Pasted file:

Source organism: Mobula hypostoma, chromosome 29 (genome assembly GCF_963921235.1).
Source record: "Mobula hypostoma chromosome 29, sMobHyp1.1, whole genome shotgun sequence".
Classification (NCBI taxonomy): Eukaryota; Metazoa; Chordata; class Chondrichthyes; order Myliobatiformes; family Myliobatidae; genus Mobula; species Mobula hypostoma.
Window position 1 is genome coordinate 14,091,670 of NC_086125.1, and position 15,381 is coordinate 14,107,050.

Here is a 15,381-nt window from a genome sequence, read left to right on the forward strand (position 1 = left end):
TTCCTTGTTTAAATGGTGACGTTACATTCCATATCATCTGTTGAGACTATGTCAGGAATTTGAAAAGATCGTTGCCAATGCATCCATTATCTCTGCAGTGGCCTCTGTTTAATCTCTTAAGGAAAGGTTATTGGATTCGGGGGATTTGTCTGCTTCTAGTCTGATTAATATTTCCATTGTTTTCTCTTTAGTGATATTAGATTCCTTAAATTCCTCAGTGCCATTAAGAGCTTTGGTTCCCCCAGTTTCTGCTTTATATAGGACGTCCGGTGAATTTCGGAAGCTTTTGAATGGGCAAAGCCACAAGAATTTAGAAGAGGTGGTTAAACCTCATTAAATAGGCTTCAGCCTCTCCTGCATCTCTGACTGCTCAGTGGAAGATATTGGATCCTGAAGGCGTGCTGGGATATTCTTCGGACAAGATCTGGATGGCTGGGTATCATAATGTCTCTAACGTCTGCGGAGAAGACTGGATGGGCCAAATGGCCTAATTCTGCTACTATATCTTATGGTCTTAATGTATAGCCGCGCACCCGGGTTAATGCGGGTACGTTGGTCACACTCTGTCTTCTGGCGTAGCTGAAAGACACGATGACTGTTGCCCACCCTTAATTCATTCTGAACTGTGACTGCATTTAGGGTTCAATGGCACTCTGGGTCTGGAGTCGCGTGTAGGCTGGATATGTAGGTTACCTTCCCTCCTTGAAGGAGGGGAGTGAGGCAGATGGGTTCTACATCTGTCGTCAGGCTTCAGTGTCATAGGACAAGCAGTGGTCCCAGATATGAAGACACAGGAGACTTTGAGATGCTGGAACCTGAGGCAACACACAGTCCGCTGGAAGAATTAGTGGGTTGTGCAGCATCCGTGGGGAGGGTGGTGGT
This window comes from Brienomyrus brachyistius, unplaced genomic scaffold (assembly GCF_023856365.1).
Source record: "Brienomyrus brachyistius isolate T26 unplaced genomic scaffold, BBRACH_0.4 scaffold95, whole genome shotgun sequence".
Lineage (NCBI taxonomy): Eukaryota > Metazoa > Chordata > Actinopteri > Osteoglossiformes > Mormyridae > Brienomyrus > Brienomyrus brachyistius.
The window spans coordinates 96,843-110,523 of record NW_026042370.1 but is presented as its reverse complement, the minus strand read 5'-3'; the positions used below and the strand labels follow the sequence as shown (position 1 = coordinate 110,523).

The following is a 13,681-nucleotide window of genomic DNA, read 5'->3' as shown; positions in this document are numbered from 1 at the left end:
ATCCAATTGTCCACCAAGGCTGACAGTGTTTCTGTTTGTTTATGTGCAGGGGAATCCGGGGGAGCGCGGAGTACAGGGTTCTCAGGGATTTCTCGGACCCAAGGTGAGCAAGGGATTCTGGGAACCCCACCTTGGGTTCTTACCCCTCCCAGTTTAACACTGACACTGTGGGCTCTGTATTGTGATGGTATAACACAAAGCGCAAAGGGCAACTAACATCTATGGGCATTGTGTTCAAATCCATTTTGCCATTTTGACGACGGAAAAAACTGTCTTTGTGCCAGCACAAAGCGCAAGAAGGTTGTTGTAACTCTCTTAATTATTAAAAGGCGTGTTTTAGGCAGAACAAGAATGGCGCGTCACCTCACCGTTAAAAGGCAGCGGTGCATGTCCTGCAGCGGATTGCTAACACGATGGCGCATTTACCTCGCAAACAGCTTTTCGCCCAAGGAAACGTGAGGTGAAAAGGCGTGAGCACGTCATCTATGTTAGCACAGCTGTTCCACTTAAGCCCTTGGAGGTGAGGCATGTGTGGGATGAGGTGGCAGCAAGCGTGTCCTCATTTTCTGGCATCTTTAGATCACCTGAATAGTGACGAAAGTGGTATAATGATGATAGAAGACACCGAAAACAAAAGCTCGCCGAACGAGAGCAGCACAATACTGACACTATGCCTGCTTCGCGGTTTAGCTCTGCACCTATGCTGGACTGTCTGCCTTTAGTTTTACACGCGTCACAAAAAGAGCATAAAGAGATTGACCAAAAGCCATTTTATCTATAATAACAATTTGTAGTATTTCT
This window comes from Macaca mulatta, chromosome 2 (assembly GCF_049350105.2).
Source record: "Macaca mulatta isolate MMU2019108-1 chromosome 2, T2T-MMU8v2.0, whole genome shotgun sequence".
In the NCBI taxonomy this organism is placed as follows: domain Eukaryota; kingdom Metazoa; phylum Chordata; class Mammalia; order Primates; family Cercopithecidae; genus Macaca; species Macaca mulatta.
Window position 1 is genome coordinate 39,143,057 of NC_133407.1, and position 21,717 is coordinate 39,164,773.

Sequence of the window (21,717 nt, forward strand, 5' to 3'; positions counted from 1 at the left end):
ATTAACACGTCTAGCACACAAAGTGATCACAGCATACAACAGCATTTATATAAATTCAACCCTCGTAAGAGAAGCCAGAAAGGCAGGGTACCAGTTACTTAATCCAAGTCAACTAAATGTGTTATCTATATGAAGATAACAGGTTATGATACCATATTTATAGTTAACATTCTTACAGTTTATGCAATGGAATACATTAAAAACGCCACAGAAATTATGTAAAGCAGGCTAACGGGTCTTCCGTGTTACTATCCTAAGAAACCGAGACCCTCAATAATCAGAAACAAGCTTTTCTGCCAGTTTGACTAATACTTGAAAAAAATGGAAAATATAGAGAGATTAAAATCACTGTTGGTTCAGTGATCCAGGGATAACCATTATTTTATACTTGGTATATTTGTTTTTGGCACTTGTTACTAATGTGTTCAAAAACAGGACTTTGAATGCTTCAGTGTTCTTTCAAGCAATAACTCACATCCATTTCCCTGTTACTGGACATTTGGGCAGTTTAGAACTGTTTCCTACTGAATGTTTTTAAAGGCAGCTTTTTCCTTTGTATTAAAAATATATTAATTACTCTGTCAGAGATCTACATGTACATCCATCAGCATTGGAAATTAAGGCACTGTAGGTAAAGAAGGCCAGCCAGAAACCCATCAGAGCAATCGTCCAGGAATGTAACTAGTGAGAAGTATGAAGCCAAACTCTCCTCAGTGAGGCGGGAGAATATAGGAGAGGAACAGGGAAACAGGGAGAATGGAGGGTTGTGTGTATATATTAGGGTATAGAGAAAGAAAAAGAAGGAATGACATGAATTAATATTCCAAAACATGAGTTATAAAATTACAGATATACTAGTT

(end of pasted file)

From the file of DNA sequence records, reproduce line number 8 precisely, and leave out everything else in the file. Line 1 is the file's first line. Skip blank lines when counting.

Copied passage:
Source record: "Brienomyrus brachyistius isolate T26 unplaced genomic scaffold, BBRACH_0.4 scaffold95, whole genome shotgun sequence".